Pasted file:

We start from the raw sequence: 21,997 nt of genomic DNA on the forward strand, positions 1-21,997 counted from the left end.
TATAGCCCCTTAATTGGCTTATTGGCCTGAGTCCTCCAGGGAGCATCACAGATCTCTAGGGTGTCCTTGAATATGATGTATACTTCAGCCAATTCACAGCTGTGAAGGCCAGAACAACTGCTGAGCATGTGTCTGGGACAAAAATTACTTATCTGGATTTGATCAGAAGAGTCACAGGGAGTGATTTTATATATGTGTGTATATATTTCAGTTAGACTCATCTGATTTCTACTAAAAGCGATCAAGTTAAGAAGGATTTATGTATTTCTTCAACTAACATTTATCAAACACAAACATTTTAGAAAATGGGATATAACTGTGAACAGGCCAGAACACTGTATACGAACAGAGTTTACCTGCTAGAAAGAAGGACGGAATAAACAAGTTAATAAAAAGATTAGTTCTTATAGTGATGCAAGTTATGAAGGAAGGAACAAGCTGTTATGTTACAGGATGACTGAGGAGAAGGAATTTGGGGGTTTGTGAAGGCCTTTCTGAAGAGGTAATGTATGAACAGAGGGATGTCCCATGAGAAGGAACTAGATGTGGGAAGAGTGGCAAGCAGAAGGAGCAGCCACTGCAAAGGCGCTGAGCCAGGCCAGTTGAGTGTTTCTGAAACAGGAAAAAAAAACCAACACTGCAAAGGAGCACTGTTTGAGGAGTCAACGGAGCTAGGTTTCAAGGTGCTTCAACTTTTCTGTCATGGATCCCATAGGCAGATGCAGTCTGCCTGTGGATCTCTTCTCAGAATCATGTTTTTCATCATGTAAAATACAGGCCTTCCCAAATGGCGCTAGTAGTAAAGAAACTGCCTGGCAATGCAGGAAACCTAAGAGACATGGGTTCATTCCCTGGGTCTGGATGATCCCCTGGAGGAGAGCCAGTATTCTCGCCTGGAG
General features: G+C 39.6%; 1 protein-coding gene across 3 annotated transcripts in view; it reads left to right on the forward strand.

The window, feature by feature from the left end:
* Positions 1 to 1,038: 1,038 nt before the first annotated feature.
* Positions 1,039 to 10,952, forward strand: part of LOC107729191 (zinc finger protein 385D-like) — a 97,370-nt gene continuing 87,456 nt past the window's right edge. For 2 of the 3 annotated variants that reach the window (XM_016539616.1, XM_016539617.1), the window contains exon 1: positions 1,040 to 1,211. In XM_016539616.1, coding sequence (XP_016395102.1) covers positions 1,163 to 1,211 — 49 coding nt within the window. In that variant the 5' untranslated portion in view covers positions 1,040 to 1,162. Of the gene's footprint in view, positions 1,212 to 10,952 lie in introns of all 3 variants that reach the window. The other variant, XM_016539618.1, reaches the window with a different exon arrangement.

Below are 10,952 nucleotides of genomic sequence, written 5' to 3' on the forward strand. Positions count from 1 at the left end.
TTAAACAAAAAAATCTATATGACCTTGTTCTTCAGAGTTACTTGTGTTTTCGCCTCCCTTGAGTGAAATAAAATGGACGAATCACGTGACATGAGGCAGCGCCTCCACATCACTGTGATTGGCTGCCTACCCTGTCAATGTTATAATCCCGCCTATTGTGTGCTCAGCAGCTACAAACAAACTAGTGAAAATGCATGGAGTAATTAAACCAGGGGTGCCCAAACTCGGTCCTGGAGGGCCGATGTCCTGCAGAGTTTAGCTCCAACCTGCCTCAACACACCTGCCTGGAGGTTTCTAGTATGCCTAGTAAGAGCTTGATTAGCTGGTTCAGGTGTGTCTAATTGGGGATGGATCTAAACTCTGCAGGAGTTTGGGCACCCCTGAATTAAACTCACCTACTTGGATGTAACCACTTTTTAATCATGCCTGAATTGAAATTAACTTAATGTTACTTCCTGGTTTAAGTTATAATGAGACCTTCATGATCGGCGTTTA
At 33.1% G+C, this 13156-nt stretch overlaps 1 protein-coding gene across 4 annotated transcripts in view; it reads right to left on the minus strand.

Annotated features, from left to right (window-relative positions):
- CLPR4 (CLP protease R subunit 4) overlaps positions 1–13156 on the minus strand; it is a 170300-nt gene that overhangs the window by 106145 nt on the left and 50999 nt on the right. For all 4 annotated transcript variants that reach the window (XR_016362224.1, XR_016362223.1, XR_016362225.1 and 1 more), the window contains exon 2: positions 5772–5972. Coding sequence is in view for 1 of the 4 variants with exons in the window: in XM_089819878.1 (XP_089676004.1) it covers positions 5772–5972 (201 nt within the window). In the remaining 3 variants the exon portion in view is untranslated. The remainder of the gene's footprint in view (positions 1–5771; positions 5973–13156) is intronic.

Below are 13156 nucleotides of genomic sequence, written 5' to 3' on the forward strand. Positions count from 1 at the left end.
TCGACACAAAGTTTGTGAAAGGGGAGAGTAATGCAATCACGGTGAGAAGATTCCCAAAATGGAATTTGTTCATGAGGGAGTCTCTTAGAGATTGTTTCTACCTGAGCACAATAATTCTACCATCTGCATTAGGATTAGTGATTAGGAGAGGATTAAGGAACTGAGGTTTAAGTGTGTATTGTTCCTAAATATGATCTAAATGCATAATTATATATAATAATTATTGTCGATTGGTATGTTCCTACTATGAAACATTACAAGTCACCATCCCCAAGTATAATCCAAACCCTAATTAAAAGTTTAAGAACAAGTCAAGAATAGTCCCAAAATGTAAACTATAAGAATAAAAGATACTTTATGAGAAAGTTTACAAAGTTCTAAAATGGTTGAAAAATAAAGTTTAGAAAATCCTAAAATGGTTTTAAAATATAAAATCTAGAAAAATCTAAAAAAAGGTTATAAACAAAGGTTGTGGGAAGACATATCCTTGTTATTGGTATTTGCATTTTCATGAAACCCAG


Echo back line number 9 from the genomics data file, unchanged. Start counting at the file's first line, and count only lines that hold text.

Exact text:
At 33.1% G+C, this 13156-nt stretch overlaps 1 protein-coding gene across 4 annotated transcripts in view; it reads right to left on the minus strand.